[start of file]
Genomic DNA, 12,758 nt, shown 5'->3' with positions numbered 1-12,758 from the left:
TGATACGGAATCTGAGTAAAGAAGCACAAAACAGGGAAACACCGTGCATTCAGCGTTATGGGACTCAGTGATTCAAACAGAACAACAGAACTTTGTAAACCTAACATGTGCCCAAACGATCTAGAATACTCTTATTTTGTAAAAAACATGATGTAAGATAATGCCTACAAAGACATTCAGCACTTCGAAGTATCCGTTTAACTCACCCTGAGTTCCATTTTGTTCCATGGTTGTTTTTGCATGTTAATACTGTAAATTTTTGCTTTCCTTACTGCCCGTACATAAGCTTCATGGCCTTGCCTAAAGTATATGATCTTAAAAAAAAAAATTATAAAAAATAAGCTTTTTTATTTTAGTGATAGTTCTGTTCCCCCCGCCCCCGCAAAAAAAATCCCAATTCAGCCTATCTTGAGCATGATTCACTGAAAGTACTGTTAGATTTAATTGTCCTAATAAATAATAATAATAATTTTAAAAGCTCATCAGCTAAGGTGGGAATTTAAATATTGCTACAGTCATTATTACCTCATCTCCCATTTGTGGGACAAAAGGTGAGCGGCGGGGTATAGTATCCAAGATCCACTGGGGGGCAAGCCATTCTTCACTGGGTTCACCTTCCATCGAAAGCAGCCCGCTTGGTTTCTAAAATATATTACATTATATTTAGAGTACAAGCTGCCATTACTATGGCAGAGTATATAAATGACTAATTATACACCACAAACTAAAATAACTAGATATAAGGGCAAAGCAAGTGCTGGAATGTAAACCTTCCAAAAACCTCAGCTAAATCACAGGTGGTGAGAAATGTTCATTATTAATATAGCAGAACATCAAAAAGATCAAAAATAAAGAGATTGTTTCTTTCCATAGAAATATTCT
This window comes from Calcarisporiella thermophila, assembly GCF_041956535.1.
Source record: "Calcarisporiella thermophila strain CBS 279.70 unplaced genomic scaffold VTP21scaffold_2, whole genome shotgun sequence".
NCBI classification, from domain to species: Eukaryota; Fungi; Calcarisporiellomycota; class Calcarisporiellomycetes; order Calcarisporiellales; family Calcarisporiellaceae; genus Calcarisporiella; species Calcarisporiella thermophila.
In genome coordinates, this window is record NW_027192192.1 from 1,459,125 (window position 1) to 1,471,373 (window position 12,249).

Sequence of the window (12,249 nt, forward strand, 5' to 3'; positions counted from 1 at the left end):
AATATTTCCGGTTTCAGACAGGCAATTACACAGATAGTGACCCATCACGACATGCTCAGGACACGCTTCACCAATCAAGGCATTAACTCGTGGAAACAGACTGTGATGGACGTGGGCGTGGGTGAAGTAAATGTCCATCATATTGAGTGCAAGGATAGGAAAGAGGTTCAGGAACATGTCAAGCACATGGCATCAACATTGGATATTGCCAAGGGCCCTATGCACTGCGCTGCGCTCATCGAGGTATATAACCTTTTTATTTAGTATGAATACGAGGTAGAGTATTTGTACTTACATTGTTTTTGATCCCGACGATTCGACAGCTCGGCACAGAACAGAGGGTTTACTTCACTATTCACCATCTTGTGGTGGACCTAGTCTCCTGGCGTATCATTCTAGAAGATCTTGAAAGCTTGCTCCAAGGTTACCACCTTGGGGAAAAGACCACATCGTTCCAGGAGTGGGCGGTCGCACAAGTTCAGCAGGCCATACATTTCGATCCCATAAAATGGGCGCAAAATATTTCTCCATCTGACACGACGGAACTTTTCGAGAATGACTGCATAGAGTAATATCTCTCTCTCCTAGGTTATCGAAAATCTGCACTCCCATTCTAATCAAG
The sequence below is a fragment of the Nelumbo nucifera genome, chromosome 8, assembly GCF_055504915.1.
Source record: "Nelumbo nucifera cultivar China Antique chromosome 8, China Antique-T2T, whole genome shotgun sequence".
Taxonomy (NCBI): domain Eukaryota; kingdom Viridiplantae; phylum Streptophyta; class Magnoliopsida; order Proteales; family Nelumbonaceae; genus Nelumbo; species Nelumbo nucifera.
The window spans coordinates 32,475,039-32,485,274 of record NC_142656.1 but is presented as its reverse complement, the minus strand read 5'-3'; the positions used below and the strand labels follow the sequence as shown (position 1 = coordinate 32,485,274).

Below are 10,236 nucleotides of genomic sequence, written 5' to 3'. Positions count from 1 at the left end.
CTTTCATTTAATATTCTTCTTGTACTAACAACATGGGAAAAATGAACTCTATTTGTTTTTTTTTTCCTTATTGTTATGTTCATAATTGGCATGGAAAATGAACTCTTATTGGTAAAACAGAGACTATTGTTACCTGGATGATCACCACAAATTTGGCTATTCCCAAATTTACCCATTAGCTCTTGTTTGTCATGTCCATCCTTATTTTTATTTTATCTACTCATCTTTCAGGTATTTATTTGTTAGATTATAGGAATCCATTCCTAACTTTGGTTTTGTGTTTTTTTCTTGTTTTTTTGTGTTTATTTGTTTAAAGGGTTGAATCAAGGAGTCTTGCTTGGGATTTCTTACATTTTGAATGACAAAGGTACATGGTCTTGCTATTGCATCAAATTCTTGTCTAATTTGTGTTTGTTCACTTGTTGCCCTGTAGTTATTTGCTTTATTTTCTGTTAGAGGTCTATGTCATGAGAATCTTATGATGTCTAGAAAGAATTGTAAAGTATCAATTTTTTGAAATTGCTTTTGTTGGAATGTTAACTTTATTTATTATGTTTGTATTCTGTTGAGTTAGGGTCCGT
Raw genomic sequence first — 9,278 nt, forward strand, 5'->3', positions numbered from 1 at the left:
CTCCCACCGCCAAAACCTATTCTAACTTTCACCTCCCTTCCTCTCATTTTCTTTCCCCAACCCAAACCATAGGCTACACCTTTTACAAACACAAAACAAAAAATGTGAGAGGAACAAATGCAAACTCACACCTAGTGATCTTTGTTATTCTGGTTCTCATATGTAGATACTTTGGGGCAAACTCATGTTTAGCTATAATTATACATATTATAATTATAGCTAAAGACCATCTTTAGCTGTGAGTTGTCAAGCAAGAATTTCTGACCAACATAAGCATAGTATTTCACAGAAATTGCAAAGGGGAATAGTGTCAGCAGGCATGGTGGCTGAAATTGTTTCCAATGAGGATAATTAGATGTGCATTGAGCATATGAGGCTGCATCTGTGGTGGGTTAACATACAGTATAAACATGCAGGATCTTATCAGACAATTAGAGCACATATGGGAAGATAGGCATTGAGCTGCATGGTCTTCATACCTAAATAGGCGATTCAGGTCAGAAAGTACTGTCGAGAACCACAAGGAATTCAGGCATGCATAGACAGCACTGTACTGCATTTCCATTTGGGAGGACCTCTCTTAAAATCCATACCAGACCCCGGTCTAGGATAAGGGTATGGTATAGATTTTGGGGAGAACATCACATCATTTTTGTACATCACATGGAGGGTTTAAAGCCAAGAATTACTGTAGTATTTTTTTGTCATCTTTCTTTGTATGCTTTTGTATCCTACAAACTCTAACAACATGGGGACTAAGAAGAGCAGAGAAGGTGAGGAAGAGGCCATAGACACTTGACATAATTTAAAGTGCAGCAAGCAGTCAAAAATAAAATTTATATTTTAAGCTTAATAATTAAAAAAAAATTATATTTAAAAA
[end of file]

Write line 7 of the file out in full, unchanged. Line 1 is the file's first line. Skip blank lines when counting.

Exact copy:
Sequence of the window (12,249 nt, forward strand, 5' to 3'; positions counted from 1 at the left end):